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Are We The Weirdos?
To put the ending first, yes! I think if you’re here reading this on your own time, because you’re in web dev mastodon or (ugh) birdsite, or from a discord server, or you have me in your RSS reader, or did a nerdy google search: yes, we are the weirdos. But it’s really a great kind of weird.
Anyway, the point? Once I started realizing that it’s more of a minority that spends some sub-section of their free time doing web dev stuff, the more I realized how much of an advantage we all have:
- There’s less frustration encountered as the needs of your job often trail the knowledge of your passion.
- And related, it becomes easy to lead the conversation at work when you can be confident of how things are evolving.
- Having the additional exposed context to the wide breadth of the web ecosystem comes in handy constantly, allowing for better system design and thoughtful solutions.
- Being engaged in the community, especially on Discords as I have found, gives you a great resource and platform beyond work walls to gut-check your thoughts and ideas.
Are there downsides?
Yes, I think so. Blurring the line between work and passion can be precarious to manage. I think it’s important to build up some semblance of a wall to make sure you’re pursuing development as a passion in a way that is not work, and instead, still does pique your interest. Related, checking in on yourself to make sure you’re free time endeavors are not additive to burn-out feelings is critical.
It’s really a spectrum
I’m not a fan of binary divisions, so I think this is all a weirdo spectrum of sorts. I’ve come across lots of co-workers that genuinely have deep passion for their work, but they just happen to love doing other fun things in their free time. And I’ve met a few that truly just see it as a job, keeping their skills just as sharp as they need to carry out their responsibilities.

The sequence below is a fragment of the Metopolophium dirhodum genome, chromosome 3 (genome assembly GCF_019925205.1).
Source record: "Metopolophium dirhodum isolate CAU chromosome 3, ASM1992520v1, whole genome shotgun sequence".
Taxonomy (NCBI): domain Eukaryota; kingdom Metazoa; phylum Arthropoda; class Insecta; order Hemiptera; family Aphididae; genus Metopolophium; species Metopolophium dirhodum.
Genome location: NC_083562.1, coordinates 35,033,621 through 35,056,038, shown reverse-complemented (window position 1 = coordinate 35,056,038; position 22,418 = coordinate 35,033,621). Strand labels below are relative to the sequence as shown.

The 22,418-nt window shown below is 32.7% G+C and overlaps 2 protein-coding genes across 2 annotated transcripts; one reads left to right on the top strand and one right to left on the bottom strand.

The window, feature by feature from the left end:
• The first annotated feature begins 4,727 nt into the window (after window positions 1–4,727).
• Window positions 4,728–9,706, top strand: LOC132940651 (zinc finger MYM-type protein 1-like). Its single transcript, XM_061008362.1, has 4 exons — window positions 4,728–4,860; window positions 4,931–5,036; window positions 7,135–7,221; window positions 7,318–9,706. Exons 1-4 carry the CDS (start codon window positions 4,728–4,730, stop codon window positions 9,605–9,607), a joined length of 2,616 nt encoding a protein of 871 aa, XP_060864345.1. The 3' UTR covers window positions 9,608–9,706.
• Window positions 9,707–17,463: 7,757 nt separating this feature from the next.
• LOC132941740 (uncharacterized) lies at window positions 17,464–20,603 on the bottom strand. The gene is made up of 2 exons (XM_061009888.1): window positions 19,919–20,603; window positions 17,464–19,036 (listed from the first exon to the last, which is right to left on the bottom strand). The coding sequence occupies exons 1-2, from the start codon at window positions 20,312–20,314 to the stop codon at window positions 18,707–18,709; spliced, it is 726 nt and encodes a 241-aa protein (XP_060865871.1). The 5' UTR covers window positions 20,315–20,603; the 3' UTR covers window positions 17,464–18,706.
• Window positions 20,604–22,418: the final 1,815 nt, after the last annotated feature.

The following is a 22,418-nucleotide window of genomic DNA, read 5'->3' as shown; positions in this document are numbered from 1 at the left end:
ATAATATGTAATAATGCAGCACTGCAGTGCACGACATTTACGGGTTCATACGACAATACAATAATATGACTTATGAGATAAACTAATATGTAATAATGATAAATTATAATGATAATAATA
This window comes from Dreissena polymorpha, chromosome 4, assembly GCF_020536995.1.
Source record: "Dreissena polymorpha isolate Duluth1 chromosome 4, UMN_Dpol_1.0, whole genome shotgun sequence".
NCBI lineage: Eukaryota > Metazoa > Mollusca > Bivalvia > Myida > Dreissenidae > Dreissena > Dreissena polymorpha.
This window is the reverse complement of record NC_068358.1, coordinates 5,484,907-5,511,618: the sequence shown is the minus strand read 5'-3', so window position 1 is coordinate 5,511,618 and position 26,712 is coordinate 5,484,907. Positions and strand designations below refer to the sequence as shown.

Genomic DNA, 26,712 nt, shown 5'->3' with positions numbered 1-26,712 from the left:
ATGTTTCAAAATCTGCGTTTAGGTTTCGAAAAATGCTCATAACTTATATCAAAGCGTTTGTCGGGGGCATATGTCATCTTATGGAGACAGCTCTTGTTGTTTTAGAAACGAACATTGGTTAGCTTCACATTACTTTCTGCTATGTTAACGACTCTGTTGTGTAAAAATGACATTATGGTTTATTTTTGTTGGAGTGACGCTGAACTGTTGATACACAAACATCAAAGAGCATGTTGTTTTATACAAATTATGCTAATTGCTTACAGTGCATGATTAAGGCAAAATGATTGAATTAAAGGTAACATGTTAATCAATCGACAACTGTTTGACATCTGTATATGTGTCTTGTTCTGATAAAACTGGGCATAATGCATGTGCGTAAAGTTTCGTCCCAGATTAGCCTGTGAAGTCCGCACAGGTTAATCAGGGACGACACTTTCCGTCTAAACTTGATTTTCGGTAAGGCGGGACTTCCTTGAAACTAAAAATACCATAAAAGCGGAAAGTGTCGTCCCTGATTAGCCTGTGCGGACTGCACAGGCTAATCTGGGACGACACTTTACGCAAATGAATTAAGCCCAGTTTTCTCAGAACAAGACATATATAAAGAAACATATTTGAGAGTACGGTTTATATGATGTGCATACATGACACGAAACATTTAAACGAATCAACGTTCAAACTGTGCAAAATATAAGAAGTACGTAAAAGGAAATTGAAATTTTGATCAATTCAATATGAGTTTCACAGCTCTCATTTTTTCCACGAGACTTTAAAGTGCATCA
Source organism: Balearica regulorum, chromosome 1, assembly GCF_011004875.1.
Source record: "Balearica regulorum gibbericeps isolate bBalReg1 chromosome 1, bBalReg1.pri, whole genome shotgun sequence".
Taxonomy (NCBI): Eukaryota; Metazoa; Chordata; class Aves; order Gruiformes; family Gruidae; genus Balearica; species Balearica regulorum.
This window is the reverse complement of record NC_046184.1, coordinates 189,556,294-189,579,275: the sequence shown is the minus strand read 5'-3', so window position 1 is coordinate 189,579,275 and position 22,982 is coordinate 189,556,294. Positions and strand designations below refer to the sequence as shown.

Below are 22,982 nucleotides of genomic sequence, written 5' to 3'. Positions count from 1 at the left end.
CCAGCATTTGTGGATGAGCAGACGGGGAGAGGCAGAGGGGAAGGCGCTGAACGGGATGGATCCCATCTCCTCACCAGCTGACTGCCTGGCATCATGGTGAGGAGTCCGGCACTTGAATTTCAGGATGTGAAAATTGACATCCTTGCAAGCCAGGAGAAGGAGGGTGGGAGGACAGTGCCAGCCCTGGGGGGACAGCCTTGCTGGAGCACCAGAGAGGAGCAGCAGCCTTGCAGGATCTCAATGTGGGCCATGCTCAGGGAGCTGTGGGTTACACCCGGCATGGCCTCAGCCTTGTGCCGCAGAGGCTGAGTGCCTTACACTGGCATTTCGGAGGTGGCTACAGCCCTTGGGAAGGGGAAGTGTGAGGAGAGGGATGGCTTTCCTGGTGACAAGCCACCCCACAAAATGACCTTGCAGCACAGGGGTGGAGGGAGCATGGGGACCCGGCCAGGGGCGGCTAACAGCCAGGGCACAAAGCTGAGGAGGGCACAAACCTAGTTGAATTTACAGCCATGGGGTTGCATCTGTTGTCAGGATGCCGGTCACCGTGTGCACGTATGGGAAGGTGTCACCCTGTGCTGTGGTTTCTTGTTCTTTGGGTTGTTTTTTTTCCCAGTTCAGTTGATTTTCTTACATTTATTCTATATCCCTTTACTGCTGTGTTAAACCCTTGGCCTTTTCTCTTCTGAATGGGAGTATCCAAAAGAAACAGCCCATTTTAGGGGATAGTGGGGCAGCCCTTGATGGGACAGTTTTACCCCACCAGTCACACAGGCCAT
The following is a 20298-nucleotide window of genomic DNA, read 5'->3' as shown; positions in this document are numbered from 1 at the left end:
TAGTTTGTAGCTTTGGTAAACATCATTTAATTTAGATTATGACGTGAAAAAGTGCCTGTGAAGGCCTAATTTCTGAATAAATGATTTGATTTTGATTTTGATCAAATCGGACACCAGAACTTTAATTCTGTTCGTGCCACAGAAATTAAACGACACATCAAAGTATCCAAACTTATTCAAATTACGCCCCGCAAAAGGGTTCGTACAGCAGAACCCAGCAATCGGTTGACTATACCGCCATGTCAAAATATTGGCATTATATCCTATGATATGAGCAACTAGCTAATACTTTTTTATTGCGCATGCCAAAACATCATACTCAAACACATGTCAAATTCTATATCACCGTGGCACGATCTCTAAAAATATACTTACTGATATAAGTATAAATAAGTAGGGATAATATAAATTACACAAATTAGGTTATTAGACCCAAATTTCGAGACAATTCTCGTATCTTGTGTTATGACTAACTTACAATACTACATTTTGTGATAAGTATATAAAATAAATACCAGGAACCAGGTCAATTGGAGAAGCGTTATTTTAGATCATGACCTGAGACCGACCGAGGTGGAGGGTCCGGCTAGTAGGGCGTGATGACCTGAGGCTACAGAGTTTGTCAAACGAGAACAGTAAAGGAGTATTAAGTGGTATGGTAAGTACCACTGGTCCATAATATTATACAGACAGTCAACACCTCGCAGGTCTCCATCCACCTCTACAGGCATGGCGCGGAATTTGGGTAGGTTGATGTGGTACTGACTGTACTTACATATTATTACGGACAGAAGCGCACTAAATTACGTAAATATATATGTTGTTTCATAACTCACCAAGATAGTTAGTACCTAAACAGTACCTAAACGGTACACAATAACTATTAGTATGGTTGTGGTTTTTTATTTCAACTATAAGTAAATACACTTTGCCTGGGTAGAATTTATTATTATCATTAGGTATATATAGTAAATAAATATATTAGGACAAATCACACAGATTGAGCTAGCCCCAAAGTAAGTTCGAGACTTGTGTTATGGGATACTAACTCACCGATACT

But I really identify with the folks that engage and obsess over it all. Chris Coyier touched on it on the ShopTalk Show podcast recently, saying,
“I always thought that was a cheat code I had for life. It just so happens that something I find relatively entertaining is this kind of thing, not necessarily listening to our show, but I listen to lots of different shows and blogs and stuff, and I read it and do all my RSSing and YouTubing and all that stuff. There’s some negative implications to this too, but as a hobby almost, like I actually kind of find it fun. I say it’s a cheat code because it becomes useful then, like when something comes up I’m like ‘oh yeah that’s the HSTS lists built into chrome browsers…’ and the only reason I know that is because I read something about it one time almost recreationally, not because of my career experience, but because my hobby helped me get there.”
And he’s absolutely right! I don’t think there’s a week that goes by where that extra bit of staying connected to the web development world as a hobby doesn’t help me out with being productive at work.
So if you’re a weirdo like me, I say keep being weird; it’s okay to love what you do professionally to a point where it takes up your leisure time; it’s not something you have to fight if you don’t want to. And that’s quite the final point I want to emphasize: I spent a decent bit of time not allowing myself to be comfortable with this idea, but once I embraced it and said, “hey, it’s great,” it only made things better.